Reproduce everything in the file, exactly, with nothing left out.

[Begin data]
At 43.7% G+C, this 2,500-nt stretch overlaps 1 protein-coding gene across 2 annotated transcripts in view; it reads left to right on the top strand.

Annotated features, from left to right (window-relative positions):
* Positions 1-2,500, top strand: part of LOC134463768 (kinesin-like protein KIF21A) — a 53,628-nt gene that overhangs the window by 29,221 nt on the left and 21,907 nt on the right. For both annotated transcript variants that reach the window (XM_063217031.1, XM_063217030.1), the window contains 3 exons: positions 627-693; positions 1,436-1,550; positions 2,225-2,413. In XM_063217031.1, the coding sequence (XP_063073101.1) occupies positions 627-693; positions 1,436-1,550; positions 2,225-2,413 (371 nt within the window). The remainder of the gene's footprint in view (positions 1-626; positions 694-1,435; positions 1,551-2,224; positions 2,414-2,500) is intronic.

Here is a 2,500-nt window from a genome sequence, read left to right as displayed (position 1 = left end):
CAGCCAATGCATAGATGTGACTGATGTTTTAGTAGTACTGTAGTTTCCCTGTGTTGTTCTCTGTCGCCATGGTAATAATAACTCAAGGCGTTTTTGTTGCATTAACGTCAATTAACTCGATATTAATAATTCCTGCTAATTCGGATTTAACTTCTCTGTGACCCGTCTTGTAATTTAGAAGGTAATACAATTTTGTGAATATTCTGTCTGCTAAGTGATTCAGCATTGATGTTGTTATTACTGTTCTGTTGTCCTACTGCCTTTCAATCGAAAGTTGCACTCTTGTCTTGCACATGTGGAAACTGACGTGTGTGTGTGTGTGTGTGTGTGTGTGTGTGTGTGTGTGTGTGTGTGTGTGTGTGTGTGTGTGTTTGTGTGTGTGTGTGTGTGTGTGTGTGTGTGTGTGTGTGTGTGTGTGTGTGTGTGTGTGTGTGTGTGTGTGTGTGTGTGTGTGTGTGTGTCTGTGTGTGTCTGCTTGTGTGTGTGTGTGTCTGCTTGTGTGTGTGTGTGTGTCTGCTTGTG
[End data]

At 43.7% G+C, this 2,500-nt stretch overlaps 1 protein-coding gene across 2 annotated transcripts in view; it reads left to right on the top strand.

Annotated features, from left to right (window-relative positions):
* Positions 1-2,500, top strand: part of LOC134463768 (kinesin-like protein KIF21A) — a 53,628-nt gene that overhangs the window by 29,221 nt on the left and 21,907 nt on the right. For both annotated transcript variants that reach the window (XM_063217031.1, XM_063217030.1), the window contains 3 exons: positions 627-693; positions 1,436-1,550; positions 2,225-2,413. In XM_063217031.1, the coding sequence (XP_063073101.1) occupies positions 627-693; positions 1,436-1,550; positions 2,225-2,413 (371 nt within the window). The remainder of the gene's footprint in view (positions 1-626; positions 694-1,435; positions 1,551-2,224; positions 2,414-2,500) is intronic.

Here is a 2,500-nt window from a genome sequence, read left to right as displayed (position 1 = left end):
CAGCCAATGCATAGATGTGACTGATGTTTTAGTAGTACTGTAGTTTCCCTGTGTTGTTCTCTGTCGCCATGGTAATAATAACTCAAGGCGTTTTTGTTGCATTAACGTCAATTAACTCGATATTAATAATTCCTGCTAATTCGGATTTAACTTCTCTGTGACCCGTCTTGTAATTTAGAAGGTAATACAATTTTGTGAATATTCTGTCTGCTAAGTGATTCAGCATTGATGTTGTTATTACTGTTCTGTTGTCCTACTGCCTTTCAATCGAAAGTTGCACTCTTGTCTTGCACATGTGGAAACTGACGTGTGTGTGTGTGTGTGTGTGTGTGTGTGTGTGTGTGTGTGTGTGTGTGTGTGTGTGTGTGTGTTTGTGTGTGTGTGTGTGTGTGTGTGTGTGTGTGTGTGTGTGTGTGTGTGTGTGTGTGTGTGTGTGTGTGTGTGTGTGTGTGTGTGTGTGTCTGTGTGTGTCTGCTTGTGTGTGTGTGTGTCTGCTTGTGTGTGTGTGTGTGTCTGCTTGTG